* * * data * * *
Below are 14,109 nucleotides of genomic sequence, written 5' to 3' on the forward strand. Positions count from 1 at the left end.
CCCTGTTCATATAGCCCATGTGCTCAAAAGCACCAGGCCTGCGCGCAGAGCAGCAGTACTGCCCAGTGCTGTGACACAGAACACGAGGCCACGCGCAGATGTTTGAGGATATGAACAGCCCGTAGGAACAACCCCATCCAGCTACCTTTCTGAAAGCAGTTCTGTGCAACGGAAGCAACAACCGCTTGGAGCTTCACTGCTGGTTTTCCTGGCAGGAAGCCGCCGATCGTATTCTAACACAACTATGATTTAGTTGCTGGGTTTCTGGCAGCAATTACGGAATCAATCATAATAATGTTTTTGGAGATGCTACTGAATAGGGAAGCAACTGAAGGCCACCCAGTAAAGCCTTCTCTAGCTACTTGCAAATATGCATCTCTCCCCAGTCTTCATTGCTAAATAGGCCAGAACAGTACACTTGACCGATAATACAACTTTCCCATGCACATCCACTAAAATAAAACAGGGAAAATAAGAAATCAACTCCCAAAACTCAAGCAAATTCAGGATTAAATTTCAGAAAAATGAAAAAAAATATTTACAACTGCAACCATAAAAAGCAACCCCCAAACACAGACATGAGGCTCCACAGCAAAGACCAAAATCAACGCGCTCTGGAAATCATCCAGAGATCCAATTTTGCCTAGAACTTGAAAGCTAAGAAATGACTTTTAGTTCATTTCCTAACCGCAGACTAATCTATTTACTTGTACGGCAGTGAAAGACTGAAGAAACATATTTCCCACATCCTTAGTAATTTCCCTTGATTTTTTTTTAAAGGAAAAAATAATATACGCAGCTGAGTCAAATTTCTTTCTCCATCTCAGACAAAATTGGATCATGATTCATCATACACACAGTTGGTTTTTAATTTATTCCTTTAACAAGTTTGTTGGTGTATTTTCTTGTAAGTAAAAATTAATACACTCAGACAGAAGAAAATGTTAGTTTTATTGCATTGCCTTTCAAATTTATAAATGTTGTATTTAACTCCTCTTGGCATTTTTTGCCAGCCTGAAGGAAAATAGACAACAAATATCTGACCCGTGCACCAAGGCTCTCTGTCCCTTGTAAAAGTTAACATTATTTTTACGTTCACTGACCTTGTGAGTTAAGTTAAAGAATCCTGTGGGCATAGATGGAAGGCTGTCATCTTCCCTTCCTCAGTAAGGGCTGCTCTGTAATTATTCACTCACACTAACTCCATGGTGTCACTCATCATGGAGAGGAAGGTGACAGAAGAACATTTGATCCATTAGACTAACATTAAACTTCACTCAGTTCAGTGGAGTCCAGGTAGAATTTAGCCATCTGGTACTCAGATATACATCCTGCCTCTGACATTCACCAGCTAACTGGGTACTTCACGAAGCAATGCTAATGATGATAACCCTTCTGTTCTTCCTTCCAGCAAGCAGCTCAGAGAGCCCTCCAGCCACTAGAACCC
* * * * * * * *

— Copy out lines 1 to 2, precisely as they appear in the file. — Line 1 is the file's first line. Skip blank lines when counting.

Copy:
Below are 14,109 nucleotides of genomic sequence, written 5' to 3' on the forward strand. Positions count from 1 at the left end.
CCCTGTTCATATAGCCCATGTGCTCAAAAGCACCAGGCCTGCGCGCAGAGCAGCAGTACTGCCCAGTGCTGTGACACAGAACACGAGGCCACGCGCAGATGTTTGAGGATATGAACAGCCCGTAGGAACAACCCCATCCAGCTACCTTTCTGAAAGCAGTTCTGTGCAACGGAAGCAACAACCGCTTGGAGCTTCACTGCTGGTTTTCCTGGCAGGAAGCCGCCGATCGTATTCTAACACAACTATGATTTAGTTGCTGGGTTTCTGGCAGCAATTACGGAATCAATCATAATAATGTTTTTGGAGATGCTACTGAATAGGGAAGCAACTGAAGGCCACCCAGTAAAGCCTTCTCTAGCTACTTGCAAATATGCATCTCTCCCCAGTCTTCATTGCTAAATAGGCCAGAACAGTACACTTGACCGATAATACAACTTTCCCATGCACATCCACTAAAATAAAACAGGGAAAATAAGAAATCAACTCCCAAAACTCAAGCAAATTCAGGATTAAATTTCAGAAAAATGAAAAAAAATATTTACAACTGCAACCATAAAAAGCAACCCCCAAACACAGACATGAGGCTCCACAGCAAAGACCAAAATCAACGCGCTCTGGAAATCATCCAGAGATCCAATTTTGCCTAGAACTTGAAAGCTAAGAAATGACTTTTAGTTCATTTCCTAACCGCAGACTAATCTATTTACTTGTACGGCAGTGAAAGACTGAAGAAACATATTTCCCACATCCTTAGTAATTTCCCTTGATTTTTTTTTAAAGGAAAAAATAATATACGCAGCTGAGTCAAATTTCTTTCTCCATCTCAGACAAAATTGGATCATGATTCATCATACACACAGTTGGTTTTTAATTTATTCCTTTAACAAGTTTGTTGGTGTATTTTCTTGTAAGTAAAAATTAATACACTCAGACAGAAGAAAATGTTAGTTTTATTGCATTGCCTTTCAAATTTATAAATGTTGTATTTAACTCCTCTTGGCATTTTTTGCCAGCCTGAAGGAAAATAGACAACAAATATCTGACCCGTGCACCAAGGCTCTCTGTCCCTTGTAAAAGTTAACATTATTTTTACGTTCACTGACCTTGTGAGTTAAGTTAAAGAATCCTGTGGGCATAGATGGAAGGCTGTCATCTTCCCTTCCTCAGTAAGGGCTGCTCTGTAATTATTCACTCACACTAACTCCATGGTGTCACTCATCATGGAGAGGAAGGTGACAGAAGAACATTTGATCCATTAGACTAACATTAAACTTCACTCAGTTCAGTGGAGTCCAGGTAGAATTTAGCCATCTGGTACTCAGATATACATCCTGCCTCTGACATTCACCAGCTAACTGGGTACTTCACGAAGCAATGCTAATGATGATAACCCTTCTGTTCTTCCTTCCAGCAAGCAGCTCAGAGAGCCCTCCAGCCACTAGAACCC